12/14/15

Now, Voyager

"I do not know what the future will bring, but it cannot be as beautiful or as satisfying as the past."
Ashley Wilkes says that, in Gone With the Wind, in a letter he writes to Melanie (his wife) while he's fighting in the Civil War. He's remembering lazy and carefree barbecues on giant, successful plantations with money flowing out his ears.

I had meticulously copied that sentence in my journal as a 15-year-old and sighed in longing agreement.

Because apparently, at the ripe old age of 15, I had lived so much life as to have built many of my own plantations I could enviously look back on, discontented with the world-weary life I now lived.

It seems that, no matter where we are in life, there is always something to look back on enviously. We compare where we are now with where we were then, and somehow "then" is always shrouded in this pleasant, hazy glow, like dream sequences from 90s sitcoms.

However, if you were to travel with the Ghost of Christmas Past into an actual scene from your past and peek in the windows on yourself in your living room, you would probably find yourself fretting over something, or discontented with something, or complaining about something. You'd remember how, even though you had a job you loved, you couldn't afford to save money or buy socks. You'd remember how, even though you had such close friends around you, you were far from family and sad to miss time with them. You'd remember how, even though you lived in a city that felt like home, you were too stressed out most of the time to enjoy it.
"So do all who live to see such times. But that is not for them to decide. All we must decide is what to do with the time that is given to us."
Gandalf says that, in The Lord of the Rings, after Frodo says he wishes that the Ring had never come to him and that none of this had ever happened.

It's one of those quotes that people post on Pinterest on very spiritual backgrounds that they think will inspire them to live different lives. Instead, they just forget about it as soon as it's their turn at the Starbucks drive-thru window.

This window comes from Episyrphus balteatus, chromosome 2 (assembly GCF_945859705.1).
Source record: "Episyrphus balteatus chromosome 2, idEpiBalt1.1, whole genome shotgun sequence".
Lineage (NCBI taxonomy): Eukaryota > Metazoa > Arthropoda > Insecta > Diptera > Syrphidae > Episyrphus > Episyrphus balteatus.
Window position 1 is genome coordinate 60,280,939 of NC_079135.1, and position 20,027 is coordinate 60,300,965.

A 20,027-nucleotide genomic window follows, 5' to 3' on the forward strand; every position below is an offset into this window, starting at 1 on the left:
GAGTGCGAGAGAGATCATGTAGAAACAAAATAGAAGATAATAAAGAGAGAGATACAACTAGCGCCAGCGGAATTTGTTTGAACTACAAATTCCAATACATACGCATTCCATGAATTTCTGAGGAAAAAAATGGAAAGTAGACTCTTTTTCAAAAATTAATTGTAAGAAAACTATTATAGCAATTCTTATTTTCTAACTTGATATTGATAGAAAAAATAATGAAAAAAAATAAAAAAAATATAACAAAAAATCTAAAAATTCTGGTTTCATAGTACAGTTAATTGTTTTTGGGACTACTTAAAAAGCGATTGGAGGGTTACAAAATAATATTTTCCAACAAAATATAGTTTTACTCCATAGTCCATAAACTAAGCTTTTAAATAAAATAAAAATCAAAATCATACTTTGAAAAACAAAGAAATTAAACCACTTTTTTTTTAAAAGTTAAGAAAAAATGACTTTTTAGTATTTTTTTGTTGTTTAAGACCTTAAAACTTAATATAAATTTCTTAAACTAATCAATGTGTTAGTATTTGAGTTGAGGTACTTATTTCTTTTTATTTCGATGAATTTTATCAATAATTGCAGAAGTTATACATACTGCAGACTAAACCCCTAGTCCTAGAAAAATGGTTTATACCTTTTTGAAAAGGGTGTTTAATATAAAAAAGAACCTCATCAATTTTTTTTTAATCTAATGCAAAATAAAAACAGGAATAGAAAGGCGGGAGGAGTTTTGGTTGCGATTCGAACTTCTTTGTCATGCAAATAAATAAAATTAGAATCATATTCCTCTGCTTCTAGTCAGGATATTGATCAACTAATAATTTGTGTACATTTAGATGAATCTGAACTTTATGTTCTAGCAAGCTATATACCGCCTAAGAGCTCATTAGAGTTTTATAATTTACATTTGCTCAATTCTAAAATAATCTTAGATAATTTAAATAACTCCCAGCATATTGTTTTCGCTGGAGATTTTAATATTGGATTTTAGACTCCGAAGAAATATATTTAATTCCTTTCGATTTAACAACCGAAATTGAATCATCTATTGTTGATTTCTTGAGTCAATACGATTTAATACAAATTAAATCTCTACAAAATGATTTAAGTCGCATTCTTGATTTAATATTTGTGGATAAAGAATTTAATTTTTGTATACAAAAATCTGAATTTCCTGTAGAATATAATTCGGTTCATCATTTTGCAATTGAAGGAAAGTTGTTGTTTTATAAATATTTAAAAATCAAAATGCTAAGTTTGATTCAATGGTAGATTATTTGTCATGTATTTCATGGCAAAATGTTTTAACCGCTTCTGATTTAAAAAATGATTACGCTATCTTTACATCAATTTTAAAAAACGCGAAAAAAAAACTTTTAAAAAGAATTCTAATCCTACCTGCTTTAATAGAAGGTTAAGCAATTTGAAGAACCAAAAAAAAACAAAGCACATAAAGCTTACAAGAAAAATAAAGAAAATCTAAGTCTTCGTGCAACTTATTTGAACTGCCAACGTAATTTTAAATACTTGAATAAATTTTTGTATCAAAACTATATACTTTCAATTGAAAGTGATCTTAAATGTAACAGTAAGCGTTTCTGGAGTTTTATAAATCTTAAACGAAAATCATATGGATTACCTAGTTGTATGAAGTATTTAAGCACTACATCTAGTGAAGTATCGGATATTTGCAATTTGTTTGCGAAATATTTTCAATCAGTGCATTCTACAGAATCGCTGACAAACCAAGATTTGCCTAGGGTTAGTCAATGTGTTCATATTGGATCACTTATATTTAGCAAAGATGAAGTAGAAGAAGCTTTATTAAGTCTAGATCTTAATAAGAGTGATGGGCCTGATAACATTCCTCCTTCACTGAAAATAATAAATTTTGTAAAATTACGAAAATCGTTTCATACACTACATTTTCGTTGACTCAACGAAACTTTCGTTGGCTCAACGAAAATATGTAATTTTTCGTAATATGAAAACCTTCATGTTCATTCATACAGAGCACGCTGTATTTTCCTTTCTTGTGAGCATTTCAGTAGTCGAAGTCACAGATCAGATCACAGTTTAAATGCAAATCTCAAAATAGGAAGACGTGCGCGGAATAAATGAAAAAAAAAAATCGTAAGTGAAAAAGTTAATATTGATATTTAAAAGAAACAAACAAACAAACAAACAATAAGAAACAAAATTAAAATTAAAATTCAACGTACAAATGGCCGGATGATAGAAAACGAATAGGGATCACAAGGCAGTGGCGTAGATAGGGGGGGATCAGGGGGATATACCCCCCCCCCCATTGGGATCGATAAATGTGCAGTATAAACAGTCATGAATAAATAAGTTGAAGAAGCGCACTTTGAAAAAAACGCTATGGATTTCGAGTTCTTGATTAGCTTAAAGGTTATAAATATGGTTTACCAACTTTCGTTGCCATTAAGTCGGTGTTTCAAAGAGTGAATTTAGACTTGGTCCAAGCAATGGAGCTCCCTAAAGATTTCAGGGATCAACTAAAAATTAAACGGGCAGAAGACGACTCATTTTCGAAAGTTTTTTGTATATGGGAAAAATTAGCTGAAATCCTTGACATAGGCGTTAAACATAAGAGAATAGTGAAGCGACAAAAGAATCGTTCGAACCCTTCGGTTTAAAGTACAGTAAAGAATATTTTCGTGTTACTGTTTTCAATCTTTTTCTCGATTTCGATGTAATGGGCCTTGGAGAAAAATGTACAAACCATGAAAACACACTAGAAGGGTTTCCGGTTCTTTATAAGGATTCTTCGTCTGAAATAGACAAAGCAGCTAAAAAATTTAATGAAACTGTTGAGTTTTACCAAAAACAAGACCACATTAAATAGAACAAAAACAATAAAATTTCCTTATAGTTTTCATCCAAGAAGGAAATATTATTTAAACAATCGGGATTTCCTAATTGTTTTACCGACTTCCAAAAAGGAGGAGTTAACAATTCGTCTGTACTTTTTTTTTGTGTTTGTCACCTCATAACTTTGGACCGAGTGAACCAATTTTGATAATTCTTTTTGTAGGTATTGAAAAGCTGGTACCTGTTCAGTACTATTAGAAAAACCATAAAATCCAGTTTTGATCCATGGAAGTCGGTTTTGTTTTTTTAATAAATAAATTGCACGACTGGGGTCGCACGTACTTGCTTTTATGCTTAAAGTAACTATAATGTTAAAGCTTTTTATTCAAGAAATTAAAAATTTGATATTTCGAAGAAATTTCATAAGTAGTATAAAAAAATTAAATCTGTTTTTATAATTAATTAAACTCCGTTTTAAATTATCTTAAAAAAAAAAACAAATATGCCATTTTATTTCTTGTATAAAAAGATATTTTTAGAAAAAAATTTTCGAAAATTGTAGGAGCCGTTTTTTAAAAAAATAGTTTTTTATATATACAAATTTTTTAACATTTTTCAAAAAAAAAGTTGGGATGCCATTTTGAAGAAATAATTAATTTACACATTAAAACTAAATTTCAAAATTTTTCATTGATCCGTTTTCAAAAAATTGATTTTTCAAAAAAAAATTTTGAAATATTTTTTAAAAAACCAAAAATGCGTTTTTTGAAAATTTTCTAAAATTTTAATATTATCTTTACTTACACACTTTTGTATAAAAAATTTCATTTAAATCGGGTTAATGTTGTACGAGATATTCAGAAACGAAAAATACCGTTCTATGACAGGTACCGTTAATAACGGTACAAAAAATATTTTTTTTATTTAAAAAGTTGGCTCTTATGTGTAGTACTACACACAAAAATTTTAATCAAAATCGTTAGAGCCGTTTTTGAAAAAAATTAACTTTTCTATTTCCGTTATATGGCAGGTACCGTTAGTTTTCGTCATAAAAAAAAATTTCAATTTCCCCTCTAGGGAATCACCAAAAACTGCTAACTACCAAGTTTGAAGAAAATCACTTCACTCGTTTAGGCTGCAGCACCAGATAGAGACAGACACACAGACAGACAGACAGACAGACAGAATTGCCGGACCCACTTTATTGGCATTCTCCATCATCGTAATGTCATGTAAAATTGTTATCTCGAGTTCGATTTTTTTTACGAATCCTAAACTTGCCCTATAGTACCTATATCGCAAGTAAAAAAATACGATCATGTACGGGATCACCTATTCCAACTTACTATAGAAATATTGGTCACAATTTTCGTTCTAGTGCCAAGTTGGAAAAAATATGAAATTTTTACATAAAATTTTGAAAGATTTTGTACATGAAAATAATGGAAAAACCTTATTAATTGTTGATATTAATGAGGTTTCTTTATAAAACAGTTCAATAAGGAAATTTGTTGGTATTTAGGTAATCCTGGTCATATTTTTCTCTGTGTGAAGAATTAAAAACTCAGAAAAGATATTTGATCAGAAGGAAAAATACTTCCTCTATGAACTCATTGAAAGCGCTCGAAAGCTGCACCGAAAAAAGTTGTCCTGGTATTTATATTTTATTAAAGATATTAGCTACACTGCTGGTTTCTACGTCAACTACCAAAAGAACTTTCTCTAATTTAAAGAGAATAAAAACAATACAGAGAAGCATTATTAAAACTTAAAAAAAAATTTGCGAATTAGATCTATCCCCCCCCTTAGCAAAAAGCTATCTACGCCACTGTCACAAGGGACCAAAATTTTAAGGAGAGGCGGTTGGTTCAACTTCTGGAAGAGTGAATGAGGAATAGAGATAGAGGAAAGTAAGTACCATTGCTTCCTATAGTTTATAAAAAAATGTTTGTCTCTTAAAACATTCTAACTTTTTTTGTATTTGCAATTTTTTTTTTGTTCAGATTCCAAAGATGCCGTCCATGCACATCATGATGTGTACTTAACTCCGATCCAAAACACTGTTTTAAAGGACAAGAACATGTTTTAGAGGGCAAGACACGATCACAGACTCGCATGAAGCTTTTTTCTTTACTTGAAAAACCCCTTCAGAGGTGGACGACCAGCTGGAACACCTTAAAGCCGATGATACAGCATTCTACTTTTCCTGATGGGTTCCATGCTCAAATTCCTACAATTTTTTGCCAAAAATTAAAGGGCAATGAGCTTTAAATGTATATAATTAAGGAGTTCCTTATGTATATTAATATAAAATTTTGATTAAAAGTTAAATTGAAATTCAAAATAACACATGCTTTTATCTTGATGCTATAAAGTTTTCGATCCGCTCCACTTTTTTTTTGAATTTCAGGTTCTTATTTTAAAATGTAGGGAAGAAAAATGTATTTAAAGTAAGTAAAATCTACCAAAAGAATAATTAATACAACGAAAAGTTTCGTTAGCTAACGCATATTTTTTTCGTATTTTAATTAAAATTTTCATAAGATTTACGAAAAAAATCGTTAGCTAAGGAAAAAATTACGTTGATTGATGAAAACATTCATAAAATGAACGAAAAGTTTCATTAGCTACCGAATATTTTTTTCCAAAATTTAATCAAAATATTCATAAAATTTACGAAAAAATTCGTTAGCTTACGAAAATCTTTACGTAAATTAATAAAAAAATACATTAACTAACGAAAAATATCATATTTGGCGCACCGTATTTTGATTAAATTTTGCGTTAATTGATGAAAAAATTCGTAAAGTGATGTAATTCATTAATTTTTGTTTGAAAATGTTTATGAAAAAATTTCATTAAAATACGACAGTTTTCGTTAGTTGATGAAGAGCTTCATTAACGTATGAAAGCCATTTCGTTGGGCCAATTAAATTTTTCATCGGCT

Not that I have done this.

Don't Pinterest and drive.


(This is my own personalized one. You may have it. As your phone background, maybe.)

I recently met with a woman who, when laid off from work several years ago, decided to use her new-found free time to volunteer with several organizations around town. After doing so, she saw a gap in the programs available and decided to found a new organization specifically geared toward mentoring middle school and high school girls. Now she's retired and leads this nonprofit that serves girls all over the county.

Looks like she didn't sit around on her bumpkin pining for the past, did she? Talk about deciding what to do with the time that is given to you.

I think Ashley Wilkes was right that nothing will be as beautiful or as satisfying as the past, but not because the past is better than the present. It's because the past has already happened and we don't have to work at it anymore. We can simply enjoy the good memories of it and the good fruits from it and not remember how there was still buying milk and there was still loneliness and there were still crises that we weeded through and things we wished for.
The untold want, by life and land ne'er granted,
Now, Voyager, sail thou forth, to seek and find.
Walt Whitman says that, in his book of poems, Leaves of Grass. I like it because he is saying that sometimes it isn't placed in our laps, and sometimes we must be adventurers and go find it.